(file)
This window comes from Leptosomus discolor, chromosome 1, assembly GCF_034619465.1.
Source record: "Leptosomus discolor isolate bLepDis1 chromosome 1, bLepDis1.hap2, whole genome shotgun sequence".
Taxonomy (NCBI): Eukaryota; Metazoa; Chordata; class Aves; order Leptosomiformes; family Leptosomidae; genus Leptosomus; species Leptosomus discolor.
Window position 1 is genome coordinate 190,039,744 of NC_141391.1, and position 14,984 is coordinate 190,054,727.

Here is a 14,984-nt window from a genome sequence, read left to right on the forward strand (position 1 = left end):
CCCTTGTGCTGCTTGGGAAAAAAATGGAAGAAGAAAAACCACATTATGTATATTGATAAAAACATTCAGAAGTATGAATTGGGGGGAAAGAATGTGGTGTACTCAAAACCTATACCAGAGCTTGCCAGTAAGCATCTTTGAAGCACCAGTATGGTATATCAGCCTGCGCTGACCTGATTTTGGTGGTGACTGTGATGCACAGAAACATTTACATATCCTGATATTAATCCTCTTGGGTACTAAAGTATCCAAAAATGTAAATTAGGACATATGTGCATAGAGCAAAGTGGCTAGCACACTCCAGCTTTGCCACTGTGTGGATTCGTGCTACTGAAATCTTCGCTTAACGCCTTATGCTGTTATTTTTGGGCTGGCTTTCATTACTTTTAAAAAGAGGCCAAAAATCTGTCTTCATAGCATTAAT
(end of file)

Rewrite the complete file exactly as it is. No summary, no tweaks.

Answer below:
This window comes from Leptosomus discolor, chromosome 1, assembly GCF_034619465.1.
Source record: "Leptosomus discolor isolate bLepDis1 chromosome 1, bLepDis1.hap2, whole genome shotgun sequence".
Taxonomy (NCBI): Eukaryota; Metazoa; Chordata; class Aves; order Leptosomiformes; family Leptosomidae; genus Leptosomus; species Leptosomus discolor.
Window position 1 is genome coordinate 190,039,744 of NC_141391.1, and position 14,984 is coordinate 190,054,727.

Here is a 14,984-nt window from a genome sequence, read left to right on the forward strand (position 1 = left end):
CCCTTGTGCTGCTTGGGAAAAAAATGGAAGAAGAAAAACCACATTATGTATATTGATAAAAACATTCAGAAGTATGAATTGGGGGGAAAGAATGTGGTGTACTCAAAACCTATACCAGAGCTTGCCAGTAAGCATCTTTGAAGCACCAGTATGGTATATCAGCCTGCGCTGACCTGATTTTGGTGGTGACTGTGATGCACAGAAACATTTACATATCCTGATATTAATCCTCTTGGGTACTAAAGTATCCAAAAATGTAAATTAGGACATATGTGCATAGAGCAAAGTGGCTAGCACACTCCAGCTTTGCCACTGTGTGGATTCGTGCTACTGAAATCTTCGCTTAACGCCTTATGCTGTTATTTTTGGGCTGGCTTTCATTACTTTTAAAAAGAGGCCAAAAATCTGTCTTCATAGCATTAAT